It’s time to get sleek! To get the fancy hairdo, put on your suspenders, and jump on your favorite shiny shoes because Rockabilly is in town!
But huge side brows and daring dancing moves apart, we’re about to dig deep into one of the best-kept secrets of the genre. I’m talking about slapback delay; a difficult thin line to walk between echo and delay.
Moreover, it’s such an uncanny, specific, rockabilly-ready effect that it needs to sound just right to do the trick. I went the extra mile (with the top down on my ‘60s Cadillac) and tried a bunch of analog delay pedals to find the right ones.
If you’re ready to rock, roll, dance, and shout, then your next slapback delay is surely on this list.
The Best Slapback Delay Pedals for Rockabilly
Table of Contents
1. Way Huge Smalls Aqua Puss
Way Huge was a legendary brand founded in 1992 by George Tripps. The company disappeared in 1999 and these pedals are currently made and distributed around the planet by Jim Dunlop.
To begin with, the new, smaller Aqua Puss enclosure is a great idea because it can fit even the smallest spots. I mean, I have a couple of delays on my board to play different things and they all take up precious real estate. Also, construction-wise this pedal is built like a tank. It’s one of those brushed aluminum chassis that feel soft and sturdy painted in swell light blue.
Let me tell you that I tried all the pedals on the list with the same Gretsch White Falcon with a Bigsby tremolo. So, the first thing that I heard when I plugged this was the wobbly sound that’s like watery; like liquid echo.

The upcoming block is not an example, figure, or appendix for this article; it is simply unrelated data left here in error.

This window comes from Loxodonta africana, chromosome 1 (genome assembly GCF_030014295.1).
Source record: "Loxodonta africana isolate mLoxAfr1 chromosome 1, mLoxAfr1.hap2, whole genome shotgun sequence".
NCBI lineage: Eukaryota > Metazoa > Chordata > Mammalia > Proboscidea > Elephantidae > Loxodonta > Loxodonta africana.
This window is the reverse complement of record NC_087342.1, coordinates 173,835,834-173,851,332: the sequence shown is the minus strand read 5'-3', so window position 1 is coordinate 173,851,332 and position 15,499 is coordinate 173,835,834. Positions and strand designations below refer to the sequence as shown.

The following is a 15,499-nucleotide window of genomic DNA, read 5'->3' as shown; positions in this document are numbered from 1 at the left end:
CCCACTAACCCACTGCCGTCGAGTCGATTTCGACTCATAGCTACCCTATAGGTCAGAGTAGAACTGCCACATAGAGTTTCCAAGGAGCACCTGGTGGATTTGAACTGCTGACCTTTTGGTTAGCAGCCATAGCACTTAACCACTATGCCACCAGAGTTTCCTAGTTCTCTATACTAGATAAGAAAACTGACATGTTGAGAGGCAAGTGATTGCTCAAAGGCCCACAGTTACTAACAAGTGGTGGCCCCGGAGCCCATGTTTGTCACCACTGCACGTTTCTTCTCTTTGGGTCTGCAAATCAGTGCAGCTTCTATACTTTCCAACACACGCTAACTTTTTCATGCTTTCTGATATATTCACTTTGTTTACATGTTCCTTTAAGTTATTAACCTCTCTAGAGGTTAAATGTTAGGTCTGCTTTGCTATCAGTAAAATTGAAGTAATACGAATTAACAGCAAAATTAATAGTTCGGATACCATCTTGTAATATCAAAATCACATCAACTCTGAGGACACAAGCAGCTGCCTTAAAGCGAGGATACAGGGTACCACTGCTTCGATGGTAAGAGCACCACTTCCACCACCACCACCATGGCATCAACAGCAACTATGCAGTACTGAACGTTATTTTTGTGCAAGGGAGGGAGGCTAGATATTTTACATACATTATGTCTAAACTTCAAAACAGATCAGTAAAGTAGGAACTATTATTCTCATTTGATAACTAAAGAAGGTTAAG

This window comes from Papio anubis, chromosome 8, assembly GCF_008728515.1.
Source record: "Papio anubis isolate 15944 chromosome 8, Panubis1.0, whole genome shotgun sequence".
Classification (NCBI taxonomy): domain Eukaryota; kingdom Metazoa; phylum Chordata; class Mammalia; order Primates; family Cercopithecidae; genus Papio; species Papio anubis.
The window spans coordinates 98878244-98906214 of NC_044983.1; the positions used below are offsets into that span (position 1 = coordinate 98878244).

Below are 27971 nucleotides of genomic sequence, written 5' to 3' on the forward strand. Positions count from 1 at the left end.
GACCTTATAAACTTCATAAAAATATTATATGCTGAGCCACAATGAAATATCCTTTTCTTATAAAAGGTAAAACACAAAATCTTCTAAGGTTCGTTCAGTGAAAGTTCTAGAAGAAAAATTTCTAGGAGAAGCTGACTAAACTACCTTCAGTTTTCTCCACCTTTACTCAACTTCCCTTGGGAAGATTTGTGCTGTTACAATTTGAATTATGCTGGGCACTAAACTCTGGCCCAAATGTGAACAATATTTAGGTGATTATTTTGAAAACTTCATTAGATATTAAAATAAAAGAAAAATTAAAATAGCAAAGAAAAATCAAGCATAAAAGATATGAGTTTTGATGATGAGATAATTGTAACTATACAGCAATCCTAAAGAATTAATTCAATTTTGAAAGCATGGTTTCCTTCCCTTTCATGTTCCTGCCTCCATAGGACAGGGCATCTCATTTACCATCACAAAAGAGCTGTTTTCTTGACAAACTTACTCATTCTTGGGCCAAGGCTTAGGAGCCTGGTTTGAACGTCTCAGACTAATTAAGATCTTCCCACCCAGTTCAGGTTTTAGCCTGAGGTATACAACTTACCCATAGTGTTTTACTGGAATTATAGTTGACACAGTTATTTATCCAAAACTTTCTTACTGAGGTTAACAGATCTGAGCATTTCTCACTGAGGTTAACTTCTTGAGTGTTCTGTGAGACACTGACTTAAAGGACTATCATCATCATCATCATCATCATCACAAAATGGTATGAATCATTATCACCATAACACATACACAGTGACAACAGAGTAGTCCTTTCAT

I know it might sound a little odd at first, but the moment you hear it, you’ll understand what I’m talking about.
Most of this pedal’s mojo comes from the analog circuit. It enhances dynamics, retains warmth, and adds natural harmonics to the sound.
I set it to a slapback effect and played some Brian-Setzer-approved moves (from the Stray Cats era, of course) and the effect was tight and fast with me. Every note had its percussive effect and the entire time, you could hear everything I played.
Perhaps the only thing I didn’t like about this pedal is that it doesn’t have any headroom. Therefore, it’s kind of a one-trick pony because the second you turn off your Tube Screamer, you realize you can’t play any clean stuff with it.
Other than that, it’s warm without being dark, and very reactive to the playing. It makes a great companion for Rockabilly tones.
2. TC Electronic Echobrain
TC Electronic is a brand that’s famous worldwide for having cutting-edge technology and leading the innovation field quite often. Perhaps that’s why you might be surprised to find it on this list. Yet, besides the groundbreaking digital technology, TC also makes an amazing analog delay that’s 100% rockabilly approved: the Echobrain.
The enclosure is road-ready and the size is very usable in modern-day pedalboards. The brown color reminded me of the Funkadelic song: “Maggot Brain”. Also, the true-bypass design makes it a great choice to keep the sound of the pedalboard at its cleanest. This is very important if you play pristine clean, heavily compressed tones.